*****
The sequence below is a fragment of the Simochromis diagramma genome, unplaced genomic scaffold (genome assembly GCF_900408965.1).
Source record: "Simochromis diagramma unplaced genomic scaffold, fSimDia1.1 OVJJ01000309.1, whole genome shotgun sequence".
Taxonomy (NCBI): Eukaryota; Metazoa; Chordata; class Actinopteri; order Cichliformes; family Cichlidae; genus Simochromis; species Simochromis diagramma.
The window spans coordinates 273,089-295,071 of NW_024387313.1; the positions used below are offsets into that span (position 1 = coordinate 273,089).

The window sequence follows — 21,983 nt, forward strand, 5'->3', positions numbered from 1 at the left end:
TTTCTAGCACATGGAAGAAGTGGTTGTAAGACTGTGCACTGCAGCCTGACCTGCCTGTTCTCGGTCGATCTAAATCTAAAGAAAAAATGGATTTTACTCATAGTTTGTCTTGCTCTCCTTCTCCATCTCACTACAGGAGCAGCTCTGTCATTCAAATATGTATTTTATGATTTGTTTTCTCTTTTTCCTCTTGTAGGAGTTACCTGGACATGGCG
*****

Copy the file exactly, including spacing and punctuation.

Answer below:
The sequence below is a fragment of the Simochromis diagramma genome, unplaced genomic scaffold (genome assembly GCF_900408965.1).
Source record: "Simochromis diagramma unplaced genomic scaffold, fSimDia1.1 OVJJ01000309.1, whole genome shotgun sequence".
Taxonomy (NCBI): Eukaryota; Metazoa; Chordata; class Actinopteri; order Cichliformes; family Cichlidae; genus Simochromis; species Simochromis diagramma.
The window spans coordinates 273,089-295,071 of NW_024387313.1; the positions used below are offsets into that span (position 1 = coordinate 273,089).

The window sequence follows — 21,983 nt, forward strand, 5'->3', positions numbered from 1 at the left end:
TTTCTAGCACATGGAAGAAGTGGTTGTAAGACTGTGCACTGCAGCCTGACCTGCCTGTTCTCGGTCGATCTAAATCTAAAGAAAAAATGGATTTTACTCATAGTTTGTCTTGCTCTCCTTCTCCATCTCACTACAGGAGCAGCTCTGTCATTCAAATATGTATTTTATGATTTGTTTTCTCTTTTTCCTCTTGTAGGAGTTACCTGGACATGGCG